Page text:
It's perhaps unfair, but it is a term that has come to have a rather specific meaning in practice in the last five years or so. Genres and classifications exist to give readers some idea what to expect - e.g. one can't really go around calling a book that has a lot of romance in it and an unhappy ending "romance", because as genres go, "romance" has a very different meaning than "love story". (Well, of course one can, but I wouldn't recommend a book like that as "romance" in a public board because some poor readers expecting a genre romance, with a happy ever after, will read it and be bitterly disappointed and angry.)

What's wrong with calling it "suitable for teens" anyway? There are a lot more books around that are both well suited for and appealing to teens that are not either primarily written for nor specifically targeted at teen readers than there are specifically YA books (i.e. books that are well suited for and appealing also to adults but that are primarily written for and marketed to teens).

And this book, to me, marketing aside, did not come off as one specifically and primarily written for teens. Written for adults and teens; written in a way, knowingly, that younger readers would also have a character and references to relate to, absolutely; written primarily for teens - no.

Anyway, I apologise if I inadvertently offended you by calling it YA-suitable, not YA as a classification. It was meant to be a throwaway comment, there to give potential readers who are looking for "strictly YA" stuff some idea that it doesn't actually fit neatly into that particular marketing category.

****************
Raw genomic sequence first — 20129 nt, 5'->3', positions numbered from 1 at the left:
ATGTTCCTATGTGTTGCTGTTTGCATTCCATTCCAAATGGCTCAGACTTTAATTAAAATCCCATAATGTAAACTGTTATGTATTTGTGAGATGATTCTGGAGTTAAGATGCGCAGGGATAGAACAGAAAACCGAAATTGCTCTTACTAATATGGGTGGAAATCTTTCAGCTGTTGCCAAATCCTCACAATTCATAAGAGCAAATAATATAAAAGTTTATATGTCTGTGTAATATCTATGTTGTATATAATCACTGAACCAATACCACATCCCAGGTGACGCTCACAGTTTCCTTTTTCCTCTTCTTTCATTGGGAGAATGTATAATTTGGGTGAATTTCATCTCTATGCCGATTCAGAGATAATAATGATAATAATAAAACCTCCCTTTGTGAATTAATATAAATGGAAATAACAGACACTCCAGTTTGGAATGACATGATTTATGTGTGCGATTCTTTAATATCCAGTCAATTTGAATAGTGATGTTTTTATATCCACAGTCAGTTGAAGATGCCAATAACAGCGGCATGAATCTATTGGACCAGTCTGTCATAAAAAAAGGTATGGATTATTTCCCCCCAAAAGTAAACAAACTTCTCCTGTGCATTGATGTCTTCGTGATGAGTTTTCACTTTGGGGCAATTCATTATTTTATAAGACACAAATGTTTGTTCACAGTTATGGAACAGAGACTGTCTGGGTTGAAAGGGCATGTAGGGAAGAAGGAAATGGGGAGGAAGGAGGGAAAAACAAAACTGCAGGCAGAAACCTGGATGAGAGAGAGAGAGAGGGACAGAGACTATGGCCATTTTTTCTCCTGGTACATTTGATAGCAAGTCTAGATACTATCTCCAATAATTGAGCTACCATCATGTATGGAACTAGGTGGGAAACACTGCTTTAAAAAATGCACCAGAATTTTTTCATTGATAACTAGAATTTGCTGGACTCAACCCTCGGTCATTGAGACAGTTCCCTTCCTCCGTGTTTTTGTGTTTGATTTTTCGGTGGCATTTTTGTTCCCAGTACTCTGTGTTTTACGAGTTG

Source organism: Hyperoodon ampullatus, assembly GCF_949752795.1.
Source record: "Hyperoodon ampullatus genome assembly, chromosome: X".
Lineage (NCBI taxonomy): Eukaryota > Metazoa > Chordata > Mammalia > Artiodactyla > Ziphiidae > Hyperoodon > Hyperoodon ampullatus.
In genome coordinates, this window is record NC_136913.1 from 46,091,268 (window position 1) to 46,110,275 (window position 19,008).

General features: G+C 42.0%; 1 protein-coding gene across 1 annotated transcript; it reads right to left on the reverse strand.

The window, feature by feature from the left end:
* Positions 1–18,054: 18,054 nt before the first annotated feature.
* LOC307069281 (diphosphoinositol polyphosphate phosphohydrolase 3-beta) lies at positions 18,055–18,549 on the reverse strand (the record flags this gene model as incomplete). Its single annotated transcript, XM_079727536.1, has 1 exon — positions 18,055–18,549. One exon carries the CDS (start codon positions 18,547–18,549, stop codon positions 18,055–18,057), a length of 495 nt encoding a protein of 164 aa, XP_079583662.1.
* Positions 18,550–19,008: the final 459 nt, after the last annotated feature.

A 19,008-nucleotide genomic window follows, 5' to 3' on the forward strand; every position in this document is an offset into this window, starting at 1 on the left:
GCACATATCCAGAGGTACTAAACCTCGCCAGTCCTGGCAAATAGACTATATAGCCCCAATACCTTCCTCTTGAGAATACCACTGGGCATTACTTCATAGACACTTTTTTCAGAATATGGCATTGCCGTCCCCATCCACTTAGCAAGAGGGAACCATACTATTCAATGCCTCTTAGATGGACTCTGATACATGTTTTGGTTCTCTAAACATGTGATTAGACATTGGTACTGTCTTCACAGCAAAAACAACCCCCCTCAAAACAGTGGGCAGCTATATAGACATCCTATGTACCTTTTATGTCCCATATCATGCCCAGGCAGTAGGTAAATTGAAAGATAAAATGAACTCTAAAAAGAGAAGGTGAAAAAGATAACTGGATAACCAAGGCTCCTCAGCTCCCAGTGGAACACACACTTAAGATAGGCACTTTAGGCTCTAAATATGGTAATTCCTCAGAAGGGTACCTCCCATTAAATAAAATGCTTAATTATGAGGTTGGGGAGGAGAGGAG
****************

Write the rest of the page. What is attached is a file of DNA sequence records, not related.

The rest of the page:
To switch the topic, I've already got the eARC of the second book, and I'm eagerly looking forward to reading it. In spite of some of my misgivings, I did end up enjoying it a great deal - it's not just over-the-top action but there was plenty of reasonable, well thought-out logic to it.
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Old 01-28-2014, 07:58 AM   #28
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Apologies not needed.
Differences of opinion are acceptable.

I was just pointing out that the term "juvenile" is not generally used these days and most reviewers/commenters I've seen use YA instead. Also, I'm referring to the series, as it exists.

The adult viewpoints persist in the second volume but more as vignettes and filler between the Faith and Sophia segments. Where Sophia barely got much pov coverage in the first, she gets more airtime in the second. Indeed, a problem I see is how Stacey just disappears from the narrative early in volume 2.

Things may play out differently in volume 3 and later, and I hope at some point he picks up the thread of the corporate retreats, but so far I see the narrative sticking mostly with the girls because they're the ones with the mobility.

That said, the takeaway I hope people get is that the series is fun action-SF suitable for most audiences. Despite the authors reputation in some circles.
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Old 01-31-2014, 12:39 PM   #29
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In my case the incompetent sailor was on my side, incompetency doesn't have or need to pick sides.
So you refer to him as a raghead, regardless of his ethnicity and religious beliefs?

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War is about doing things that one would not do nominally and are often very unpleasant. Using for example the term "Ragheads" is very much in context in a book about soldiers in battle or war.
Yes, I can see that, if the soldiers are in Middle East theaters of war, less so after they return home. Hopefully members of the US armed forces are no longer referring to people from Japan, Korea, and southeast Asia by the derogatory terms used during those wars.

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Old 01-31-2014, 12:44 PM   #30
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I thought the most interesting part of the second novel was the introduction of "Tom Walker", who sort of reminds me of Heinlein's wise and knowledgeable older guy who becomes the YA's mentor. He's clearly going to be a major player in the series, but I'm not sure what Ringo has planned for him.